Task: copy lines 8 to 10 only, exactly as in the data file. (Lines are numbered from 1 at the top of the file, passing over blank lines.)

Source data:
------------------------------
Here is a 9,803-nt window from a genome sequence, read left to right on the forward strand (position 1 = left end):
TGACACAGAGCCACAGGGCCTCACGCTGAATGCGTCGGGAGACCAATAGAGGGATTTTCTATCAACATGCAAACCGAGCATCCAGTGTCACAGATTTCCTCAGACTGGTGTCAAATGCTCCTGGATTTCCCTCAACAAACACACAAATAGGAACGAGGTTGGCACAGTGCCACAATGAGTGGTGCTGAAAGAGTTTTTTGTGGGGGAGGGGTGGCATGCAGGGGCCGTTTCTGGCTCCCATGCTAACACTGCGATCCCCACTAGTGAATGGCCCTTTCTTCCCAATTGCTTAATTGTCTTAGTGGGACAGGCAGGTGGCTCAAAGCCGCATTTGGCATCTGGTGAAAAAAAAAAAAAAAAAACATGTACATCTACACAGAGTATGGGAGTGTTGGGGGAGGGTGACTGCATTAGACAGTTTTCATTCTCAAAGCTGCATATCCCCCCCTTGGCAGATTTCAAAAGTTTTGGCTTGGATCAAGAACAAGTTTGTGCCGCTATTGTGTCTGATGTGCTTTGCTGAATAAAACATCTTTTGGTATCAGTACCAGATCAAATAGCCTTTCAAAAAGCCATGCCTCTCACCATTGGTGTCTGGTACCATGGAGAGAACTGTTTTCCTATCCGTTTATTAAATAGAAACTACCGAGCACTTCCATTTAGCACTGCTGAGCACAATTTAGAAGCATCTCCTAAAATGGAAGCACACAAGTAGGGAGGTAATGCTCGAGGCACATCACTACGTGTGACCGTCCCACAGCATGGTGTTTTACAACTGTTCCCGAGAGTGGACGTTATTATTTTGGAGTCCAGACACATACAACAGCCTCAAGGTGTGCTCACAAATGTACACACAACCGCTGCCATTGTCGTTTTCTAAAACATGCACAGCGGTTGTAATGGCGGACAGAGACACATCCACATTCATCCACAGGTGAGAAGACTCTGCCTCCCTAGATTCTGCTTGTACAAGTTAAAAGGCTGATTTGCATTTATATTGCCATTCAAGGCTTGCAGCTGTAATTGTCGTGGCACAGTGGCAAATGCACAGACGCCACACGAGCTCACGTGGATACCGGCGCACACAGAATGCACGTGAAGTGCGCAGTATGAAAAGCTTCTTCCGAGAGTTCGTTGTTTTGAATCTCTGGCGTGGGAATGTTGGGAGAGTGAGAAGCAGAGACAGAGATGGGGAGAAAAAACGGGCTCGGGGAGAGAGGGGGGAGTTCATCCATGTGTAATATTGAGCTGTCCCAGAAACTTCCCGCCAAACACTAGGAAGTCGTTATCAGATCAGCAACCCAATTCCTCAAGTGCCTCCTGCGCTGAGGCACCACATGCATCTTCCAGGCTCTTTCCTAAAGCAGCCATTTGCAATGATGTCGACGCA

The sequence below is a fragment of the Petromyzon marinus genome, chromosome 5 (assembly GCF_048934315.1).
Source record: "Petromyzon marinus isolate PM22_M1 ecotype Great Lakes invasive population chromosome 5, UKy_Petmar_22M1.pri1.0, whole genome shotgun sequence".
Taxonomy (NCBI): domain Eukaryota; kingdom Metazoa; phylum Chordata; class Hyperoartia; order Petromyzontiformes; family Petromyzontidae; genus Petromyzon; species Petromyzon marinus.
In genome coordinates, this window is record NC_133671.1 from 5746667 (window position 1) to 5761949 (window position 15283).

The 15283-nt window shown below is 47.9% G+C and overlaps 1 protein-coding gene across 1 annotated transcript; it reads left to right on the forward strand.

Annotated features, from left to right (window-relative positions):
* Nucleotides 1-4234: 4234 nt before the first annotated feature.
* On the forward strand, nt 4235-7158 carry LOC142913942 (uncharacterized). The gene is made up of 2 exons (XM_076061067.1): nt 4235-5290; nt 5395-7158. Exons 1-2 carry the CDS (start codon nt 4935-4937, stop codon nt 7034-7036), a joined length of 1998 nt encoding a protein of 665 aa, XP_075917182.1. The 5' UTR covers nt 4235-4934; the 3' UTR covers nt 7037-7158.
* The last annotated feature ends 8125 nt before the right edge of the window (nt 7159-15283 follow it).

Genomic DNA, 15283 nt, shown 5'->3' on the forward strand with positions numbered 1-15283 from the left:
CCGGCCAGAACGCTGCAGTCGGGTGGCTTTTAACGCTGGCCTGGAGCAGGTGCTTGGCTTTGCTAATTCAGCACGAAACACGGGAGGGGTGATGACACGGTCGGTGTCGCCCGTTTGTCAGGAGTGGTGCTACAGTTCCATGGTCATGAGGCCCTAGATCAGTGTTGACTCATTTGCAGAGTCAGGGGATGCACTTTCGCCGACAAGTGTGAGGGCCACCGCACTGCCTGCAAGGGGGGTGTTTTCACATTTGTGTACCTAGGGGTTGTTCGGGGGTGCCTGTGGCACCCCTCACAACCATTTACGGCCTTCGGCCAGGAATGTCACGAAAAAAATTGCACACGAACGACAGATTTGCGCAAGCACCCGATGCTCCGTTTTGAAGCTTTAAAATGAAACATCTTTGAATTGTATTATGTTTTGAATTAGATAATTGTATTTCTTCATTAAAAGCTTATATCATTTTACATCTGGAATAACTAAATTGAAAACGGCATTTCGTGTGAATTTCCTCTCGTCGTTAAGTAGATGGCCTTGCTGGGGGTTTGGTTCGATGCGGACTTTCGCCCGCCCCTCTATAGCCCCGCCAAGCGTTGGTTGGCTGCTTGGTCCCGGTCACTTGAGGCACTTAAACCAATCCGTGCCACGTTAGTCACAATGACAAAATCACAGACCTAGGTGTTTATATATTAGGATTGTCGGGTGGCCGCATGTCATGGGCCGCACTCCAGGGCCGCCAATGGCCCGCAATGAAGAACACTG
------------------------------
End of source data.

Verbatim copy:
Annotated features, from left to right (window-relative positions):
* Nucleotides 1-4234: 4234 nt before the first annotated feature.
* On the forward strand, nt 4235-7158 carry LOC142913942 (uncharacterized). The gene is made up of 2 exons (XM_076061067.1): nt 4235-5290; nt 5395-7158. Exons 1-2 carry the CDS (start codon nt 4935-4937, stop codon nt 7034-7036), a joined length of 1998 nt encoding a protein of 665 aa, XP_075917182.1. The 5' UTR covers nt 4235-4934; the 3' UTR covers nt 7037-7158.